6.     After sentence the applicant made unsuccessful parole applications inJune2010 andDecember2011, and was transferred from prison to hospital on 11April2012 under the provisions of section47 of the Mental Health Act 1983. Since then she has been an inpatient on Juniper Ward of Camlet 3 Regional Secure Unit.

7.     She now relies on a report upon her, dated 25April2013, from Dr Paul Williams, who says that were the applicant to be receiving a sentence now he would recommend a hospital order under section37 of the 1983 Act based on the applicant's history, current presentation and need for future treatment. Furthermore, given the antecedents, past history of engagement with psychiatric services and ongoing potential risk, a restriction order under section 41 of the Act should in addition be considered.

8.     The single judge in refusing leave said that the only basis for the application now being made is the report by Dr Williams which suggests that the applicant would now benefit from a hospital order. There were a number of insurmountable problems with this approach. First, it was not suggested that Dr Williams was dealing with the position in 2008 when she was sentenced. Secondly, it ignored the fact that there was a good deal of psychiatric evidence available to the judge on which he had to reach a conclusion. Thirdly, it did not address the critical point, which is that on the basis of the information available to him, Judge Blacksell came to the right conclusion.

9.     Yesterday we received an addendum report from Dr Williams, dated 31October 2013, in which he confirmed his diagnosis of the applicant's condition. In his opinion and recommendations he said this:

"I continue to form the view that Ms Yusuf suffers from a mental disorder, emotionally unstable personality disorder, which remains of a nature and degree to warrant her detention in a secure hospital on grounds of risk to health, self and for the protection of others ... She is not in my view ready for any recommendation to a Tribunal for a conditional discharge which, if in principle agreed, would trigger a parole hearing."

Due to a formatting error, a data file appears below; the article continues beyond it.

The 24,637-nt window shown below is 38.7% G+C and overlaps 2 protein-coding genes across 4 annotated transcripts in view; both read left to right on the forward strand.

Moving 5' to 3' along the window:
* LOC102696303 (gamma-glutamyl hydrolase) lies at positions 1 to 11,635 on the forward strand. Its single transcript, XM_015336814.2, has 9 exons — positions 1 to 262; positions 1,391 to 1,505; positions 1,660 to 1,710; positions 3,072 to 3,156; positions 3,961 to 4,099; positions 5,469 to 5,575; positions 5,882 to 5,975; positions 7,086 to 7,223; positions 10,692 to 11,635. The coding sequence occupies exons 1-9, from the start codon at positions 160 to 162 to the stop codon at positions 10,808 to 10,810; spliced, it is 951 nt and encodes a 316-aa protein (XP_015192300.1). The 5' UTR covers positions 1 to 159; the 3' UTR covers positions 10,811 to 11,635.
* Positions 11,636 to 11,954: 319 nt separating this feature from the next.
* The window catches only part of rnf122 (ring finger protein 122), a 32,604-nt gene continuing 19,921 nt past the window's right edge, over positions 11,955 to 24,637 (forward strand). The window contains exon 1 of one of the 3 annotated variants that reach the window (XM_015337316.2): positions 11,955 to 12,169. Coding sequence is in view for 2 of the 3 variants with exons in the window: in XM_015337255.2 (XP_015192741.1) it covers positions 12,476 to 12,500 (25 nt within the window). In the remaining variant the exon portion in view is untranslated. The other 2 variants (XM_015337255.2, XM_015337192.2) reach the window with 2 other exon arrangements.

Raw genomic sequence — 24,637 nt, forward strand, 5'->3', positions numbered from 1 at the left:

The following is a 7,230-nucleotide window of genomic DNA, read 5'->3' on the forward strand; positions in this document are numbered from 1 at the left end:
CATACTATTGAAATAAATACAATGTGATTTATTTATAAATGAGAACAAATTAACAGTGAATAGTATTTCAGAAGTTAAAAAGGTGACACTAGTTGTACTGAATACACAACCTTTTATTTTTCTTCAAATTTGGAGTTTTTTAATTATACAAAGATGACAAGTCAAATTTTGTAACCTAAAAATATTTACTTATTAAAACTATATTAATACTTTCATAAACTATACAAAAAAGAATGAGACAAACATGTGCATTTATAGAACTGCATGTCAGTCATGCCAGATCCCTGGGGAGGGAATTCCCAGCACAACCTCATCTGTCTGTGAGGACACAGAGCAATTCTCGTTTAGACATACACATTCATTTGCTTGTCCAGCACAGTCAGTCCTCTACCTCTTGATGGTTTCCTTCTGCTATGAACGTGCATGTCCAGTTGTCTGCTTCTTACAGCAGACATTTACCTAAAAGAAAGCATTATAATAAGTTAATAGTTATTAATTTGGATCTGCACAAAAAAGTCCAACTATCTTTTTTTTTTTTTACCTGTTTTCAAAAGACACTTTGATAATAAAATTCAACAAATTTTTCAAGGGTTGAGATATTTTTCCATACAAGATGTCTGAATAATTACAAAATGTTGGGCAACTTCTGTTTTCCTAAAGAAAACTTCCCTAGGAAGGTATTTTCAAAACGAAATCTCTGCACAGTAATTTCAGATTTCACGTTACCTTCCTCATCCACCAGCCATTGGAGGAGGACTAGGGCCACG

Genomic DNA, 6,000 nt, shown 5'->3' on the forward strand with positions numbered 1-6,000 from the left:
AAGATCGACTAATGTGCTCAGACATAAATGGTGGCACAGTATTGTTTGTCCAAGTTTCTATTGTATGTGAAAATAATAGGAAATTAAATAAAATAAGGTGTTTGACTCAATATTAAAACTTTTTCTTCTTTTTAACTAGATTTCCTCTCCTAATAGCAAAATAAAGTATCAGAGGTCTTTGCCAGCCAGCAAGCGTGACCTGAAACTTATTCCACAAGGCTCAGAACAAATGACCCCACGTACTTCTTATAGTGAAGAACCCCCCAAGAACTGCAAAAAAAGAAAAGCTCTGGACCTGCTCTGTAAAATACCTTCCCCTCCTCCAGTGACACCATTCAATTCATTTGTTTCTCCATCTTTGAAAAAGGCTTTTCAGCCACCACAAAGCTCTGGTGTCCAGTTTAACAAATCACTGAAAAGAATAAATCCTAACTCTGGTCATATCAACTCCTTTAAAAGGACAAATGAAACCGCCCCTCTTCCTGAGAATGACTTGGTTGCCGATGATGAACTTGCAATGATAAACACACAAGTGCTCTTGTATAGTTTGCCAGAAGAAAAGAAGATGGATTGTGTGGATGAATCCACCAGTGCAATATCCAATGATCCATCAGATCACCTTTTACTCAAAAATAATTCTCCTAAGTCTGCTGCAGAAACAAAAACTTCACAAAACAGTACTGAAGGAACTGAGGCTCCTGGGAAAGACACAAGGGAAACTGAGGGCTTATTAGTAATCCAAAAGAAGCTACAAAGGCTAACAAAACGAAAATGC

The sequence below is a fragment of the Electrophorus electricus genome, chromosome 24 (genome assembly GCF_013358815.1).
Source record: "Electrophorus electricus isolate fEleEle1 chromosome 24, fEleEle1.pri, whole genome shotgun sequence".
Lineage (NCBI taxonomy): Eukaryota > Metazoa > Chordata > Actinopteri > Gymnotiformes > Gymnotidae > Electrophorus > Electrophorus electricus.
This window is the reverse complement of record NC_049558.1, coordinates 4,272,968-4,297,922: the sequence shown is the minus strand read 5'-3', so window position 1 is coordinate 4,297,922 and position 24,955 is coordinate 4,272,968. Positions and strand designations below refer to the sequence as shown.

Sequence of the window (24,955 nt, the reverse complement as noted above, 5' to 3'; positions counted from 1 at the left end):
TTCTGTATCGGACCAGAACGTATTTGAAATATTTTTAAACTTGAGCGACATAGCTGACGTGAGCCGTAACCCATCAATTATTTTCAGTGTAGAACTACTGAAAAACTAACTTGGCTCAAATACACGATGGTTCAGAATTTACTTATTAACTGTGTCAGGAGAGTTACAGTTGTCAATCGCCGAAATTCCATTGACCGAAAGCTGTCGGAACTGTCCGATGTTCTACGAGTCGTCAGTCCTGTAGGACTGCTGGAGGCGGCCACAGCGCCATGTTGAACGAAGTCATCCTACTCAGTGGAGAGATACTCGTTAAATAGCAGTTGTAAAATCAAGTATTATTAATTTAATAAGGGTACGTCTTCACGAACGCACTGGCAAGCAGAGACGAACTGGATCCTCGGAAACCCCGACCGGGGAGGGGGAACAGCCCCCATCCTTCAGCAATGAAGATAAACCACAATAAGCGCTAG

He also expressed the opinion that being subject to imprisonment for public protection and the need for parole hearings for release caused her stress and made it more difficult for her to engage consistently. As he had said previously, if the applicant were being sentenced now he would recommend a hospital order under section 37 with a restriction under section41.

10.     In R v Gisanrin [2010] EWCA Crim 504B, the court observed at paragraph 38:

"If it was proper on the material before him or her for the trial judge to pass an IPP based upon dangerousness, the fact that since there have been apparent improvements as a result of undergoing courses in prison or for whatever reason, is not a reason for this court to interfere with the sentence. The whole point of a sentence which will, one hopes, enable a defendant to undertake any necessary courses, will be to result in improvements or if, and this was to an extent the case of Harjinder, the view was taken that no courses were needed because he had improved, again that is something which will no doubt avail the individual when it comes to be considered whether he should be released on licence. But it is not a matter that can affect the propriety of the sentence imposed at the time it was imposed. In exceptional cases improvements have been held by this court to be properly taken into account in reducing determinate sentences. The same principle will no doubt apply in relation to tariffs in IPPs, but normally they will not affect the correctness of the imposition of the IPP itself."

11.     We have been referred by Mr Lahiffe, who has appeared on behalf the applicant, to R v Channer [2012] EWCA Crim 2012Not on Bailii!, R v Ahmed(Imtiaz) [2013] EWCA Crim 99, and R v Evans [2013] EWCA Crim 1193Not on Bailii!. However, in those cases this court was considering whether to admit fresh evidence that at the time of sentence there had been a misdiagnosis and that a hospital order ought therefore to have been made at that time. That is not the case here. Nevertheless, Mr Lahiffe invites us to take a wholly exceptional course in this case.

12.     In our judgment, Dr Williams' reports are concerned with the applicant's present condition, not her condition at the time of sentence. He does not seek to suggest that the opinions expressed by the psychiatrists at that time were wrong. In the circumstances, there is no basis on which the report could be admissible as part of any appeal on the ground that the original sentence was wrong in principle. On the face of it, as the single judge said, these reports might help the applicant to obtain a transfer from prison to a secure hospital but that would be a matter for the prison authorities and/or the Parole Board.

13.     For the reasons so fully and cogently expressed by the single judge we consider the sentence in this case was neither wrong in principle nor manifestly

excessive. In the circumstances, this application is refused.

External link